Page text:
Networking: Understanding the landscape

There is no straighter path to success in college football than a large committed home fanbase.

Some head coaches understand that.

Some do not.

Fortunately, the early signs are that first-year (we can’t call him new anymore) head coach Stan Drayton understands that.

Drayton will be part of a fan tour hitting a number of places in the next few weeks and, at least for those 250,000 Temple alumni within a short driving distance from any of the above events, it will be worth networking with the new Temple head coach.

I’ve always wrote in this space that Temple is playing in too large a stadium even for a short-range alumni of 250,000 people, up to (at times) 40,000 full-time students and 12,500 full-time employees.

Simply, that’s because only about 10 percent of the above groups even are mildly interested in football.

Still, filling more than half of a stadium of 70K has always been a reasonable goal with one caveat.


Now, if Temple won consistently like the other big-time schools, maybe 40K is a floor and not a ceiling but that kind of winning has been out of reach for eight of the last 10 years.

So building a fanbase person by person is done through the kind of outreach Drayton is doing over the next month.

It is also the kind of networking the last guy from Indiana/Illinois hated.

I’ve done a number of these outreach things over the last decade. On one day in New York City when I was scheduled by the producers of “Who Wants to Be a Millionaire?” for an interview (I was one of only two people in a group of 200 to pass a 30-question test), I noticed that five blocks down the street that night Temple was doing an alumni outreach at a swanky NYC club that featured Fran Dunphy and Steve Addazio.

I signed up for that.

The Millionaire show soon moved to Las Vegas, eliminating all the New York contestants not able to afford the trip, but the Temple show made the trip to NYC worthwhile.

My two friends from the Hardin Era introduced me to Daz and we got into a pretty good conversation about how pissed Daz was about Bernard Pierce leaving a year early and Daz telling us how he was “thisclose” to kicking Matty Brown off the team.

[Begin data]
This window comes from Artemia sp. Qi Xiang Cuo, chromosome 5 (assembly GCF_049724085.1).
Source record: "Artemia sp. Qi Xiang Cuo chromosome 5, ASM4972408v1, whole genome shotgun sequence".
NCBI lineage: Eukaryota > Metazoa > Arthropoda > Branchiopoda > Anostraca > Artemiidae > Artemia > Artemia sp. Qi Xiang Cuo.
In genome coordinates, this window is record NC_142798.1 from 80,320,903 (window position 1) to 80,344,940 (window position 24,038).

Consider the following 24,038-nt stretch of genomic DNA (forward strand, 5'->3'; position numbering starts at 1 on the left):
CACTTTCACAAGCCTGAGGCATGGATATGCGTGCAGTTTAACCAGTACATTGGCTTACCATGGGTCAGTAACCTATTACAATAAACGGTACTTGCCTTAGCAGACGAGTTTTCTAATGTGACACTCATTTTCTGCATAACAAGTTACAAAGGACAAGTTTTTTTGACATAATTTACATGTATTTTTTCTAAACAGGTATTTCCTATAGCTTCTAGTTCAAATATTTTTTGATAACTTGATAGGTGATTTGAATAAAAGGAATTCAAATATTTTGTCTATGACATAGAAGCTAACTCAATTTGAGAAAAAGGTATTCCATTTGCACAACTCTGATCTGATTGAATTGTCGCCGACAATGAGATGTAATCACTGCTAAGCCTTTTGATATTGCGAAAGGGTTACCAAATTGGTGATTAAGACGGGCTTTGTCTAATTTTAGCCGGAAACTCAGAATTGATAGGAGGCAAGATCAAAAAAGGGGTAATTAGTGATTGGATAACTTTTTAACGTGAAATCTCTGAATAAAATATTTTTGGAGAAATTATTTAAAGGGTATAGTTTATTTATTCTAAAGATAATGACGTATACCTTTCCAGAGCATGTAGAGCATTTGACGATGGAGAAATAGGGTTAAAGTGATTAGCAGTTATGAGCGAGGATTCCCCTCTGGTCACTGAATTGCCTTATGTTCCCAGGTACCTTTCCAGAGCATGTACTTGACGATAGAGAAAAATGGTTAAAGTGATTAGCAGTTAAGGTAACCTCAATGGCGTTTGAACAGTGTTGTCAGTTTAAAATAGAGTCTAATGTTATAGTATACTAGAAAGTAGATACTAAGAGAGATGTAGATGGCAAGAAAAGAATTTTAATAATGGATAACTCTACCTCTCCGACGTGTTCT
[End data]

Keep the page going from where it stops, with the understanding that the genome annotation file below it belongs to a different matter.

One of the guys then interrupted.

“Steve, Mike is the guy who writes Temple Football Forever,” he said.

“Mike, please do not write this,” Daz said.

I didn’t but I now assume the statute of limitations has expired. We won’t get into the why part but Daz had a pretty good reason to kick Matty off the team.

Fortunately, Steve didn’t do that because a few months later Brown scored the first two touchdowns in a 14-0 lead over Army that turned into a 63-32 win.

I then walked over to Dunphy and we had a terrific conversation based on the fact that one of his teammates, Lefty Ervin, was my history teacher in high school. Fran then regaled me with stories of his time at LaSalle with Ervin (also a great baseball player) and at Army with Coach K.

No nicer guy who ever coached at Temple than Fran Dunphy and coach John Chaney (who I also knew) was a great guy and a better coach.

Pretty good stuff.

Temple fans might not have an opportunity to get this close to their marquee head coaches any time or anywhere than the next few weeks and it’s well worth the time.

The current landscape is that, with opportunities for the athletes to make serious money playing for the Owls, the alumni who have deep pockets could network with these coaches to brainstorm opportunities in the fourth-largest city in America.

The others with shorter pockets?

Well, a fan base of 40K is built on a lot of things and personal interaction is vital to a loyalty factor.

Winning, of course, is at the top.

It always is.

Monday: The Breakup


Now Drayton starts the hard work

Getty Images

There were plenty of things to like about Stan Drayton’s opening press conference and what he said.

What he did not say was how hard the work he starts this week will be so what happened on Sunday night added some context.

Props to Scott Grayson of Fox29 for the kind of sit-down interview on Sunday night with a new Temple head football coach we used to see the night of the hire.

Channel 6’s Ducis Rodgers did more of a “stand-up” interview at 11:45.

Better late than never.

The Sunday night show on the other two major Philadelphia channels featured a rehashing of the NFL’s decision to postpone the Eagles’ game with Washington.


Temple legends Ed Foley, Matt Rhule, and P.J. Walker.

At least Philadelphia fans were exposed to Temple, which is also a good thing.

What Drayton didn’t say at the press conference, he touched on in the interviews–which was how tough the task will be to clean up the mess left by Rod Carey, without mentioning either the mess or Carey’s name.